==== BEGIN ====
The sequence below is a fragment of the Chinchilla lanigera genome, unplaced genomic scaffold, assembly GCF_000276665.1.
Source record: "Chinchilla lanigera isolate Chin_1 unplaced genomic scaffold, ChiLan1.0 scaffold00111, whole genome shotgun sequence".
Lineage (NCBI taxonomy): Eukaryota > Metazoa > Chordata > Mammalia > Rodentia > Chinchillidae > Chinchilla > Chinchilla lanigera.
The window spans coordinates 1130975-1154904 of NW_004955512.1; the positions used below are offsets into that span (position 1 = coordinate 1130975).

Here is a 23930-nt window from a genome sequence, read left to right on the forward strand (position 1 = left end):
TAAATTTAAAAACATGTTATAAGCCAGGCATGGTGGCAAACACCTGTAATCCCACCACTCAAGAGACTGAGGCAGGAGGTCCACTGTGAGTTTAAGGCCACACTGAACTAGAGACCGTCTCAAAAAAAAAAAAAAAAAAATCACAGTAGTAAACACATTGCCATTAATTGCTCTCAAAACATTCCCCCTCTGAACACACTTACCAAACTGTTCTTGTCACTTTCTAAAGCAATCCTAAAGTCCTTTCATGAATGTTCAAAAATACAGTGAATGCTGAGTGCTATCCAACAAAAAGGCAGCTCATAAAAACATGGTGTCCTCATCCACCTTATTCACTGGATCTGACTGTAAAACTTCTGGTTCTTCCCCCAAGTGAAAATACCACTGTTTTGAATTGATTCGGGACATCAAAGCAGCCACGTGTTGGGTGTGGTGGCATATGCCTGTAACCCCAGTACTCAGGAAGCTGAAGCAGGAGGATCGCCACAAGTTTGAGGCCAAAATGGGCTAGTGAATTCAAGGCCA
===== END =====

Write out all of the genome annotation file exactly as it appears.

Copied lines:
The sequence below is a fragment of the Chinchilla lanigera genome, unplaced genomic scaffold, assembly GCF_000276665.1.
Source record: "Chinchilla lanigera isolate Chin_1 unplaced genomic scaffold, ChiLan1.0 scaffold00111, whole genome shotgun sequence".
Lineage (NCBI taxonomy): Eukaryota > Metazoa > Chordata > Mammalia > Rodentia > Chinchillidae > Chinchilla > Chinchilla lanigera.
The window spans coordinates 1130975-1154904 of NW_004955512.1; the positions used below are offsets into that span (position 1 = coordinate 1130975).

Here is a 23930-nt window from a genome sequence, read left to right on the forward strand (position 1 = left end):
TAAATTTAAAAACATGTTATAAGCCAGGCATGGTGGCAAACACCTGTAATCCCACCACTCAAGAGACTGAGGCAGGAGGTCCACTGTGAGTTTAAGGCCACACTGAACTAGAGACCGTCTCAAAAAAAAAAAAAAAAAAATCACAGTAGTAAACACATTGCCATTAATTGCTCTCAAAACATTCCCCCTCTGAACACACTTACCAAACTGTTCTTGTCACTTTCTAAAGCAATCCTAAAGTCCTTTCATGAATGTTCAAAAATACAGTGAATGCTGAGTGCTATCCAACAAAAAGGCAGCTCATAAAAACATGGTGTCCTCATCCACCTTATTCACTGGATCTGACTGTAAAACTTCTGGTTCTTCCCCCAAGTGAAAATACCACTGTTTTGAATTGATTCGGGACATCAAAGCAGCCACGTGTTGGGTGTGGTGGCATATGCCTGTAACCCCAGTACTCAGGAAGCTGAAGCAGGAGGATCGCCACAAGTTTGAGGCCAAAATGGGCTAGTGAATTCAAGGCCA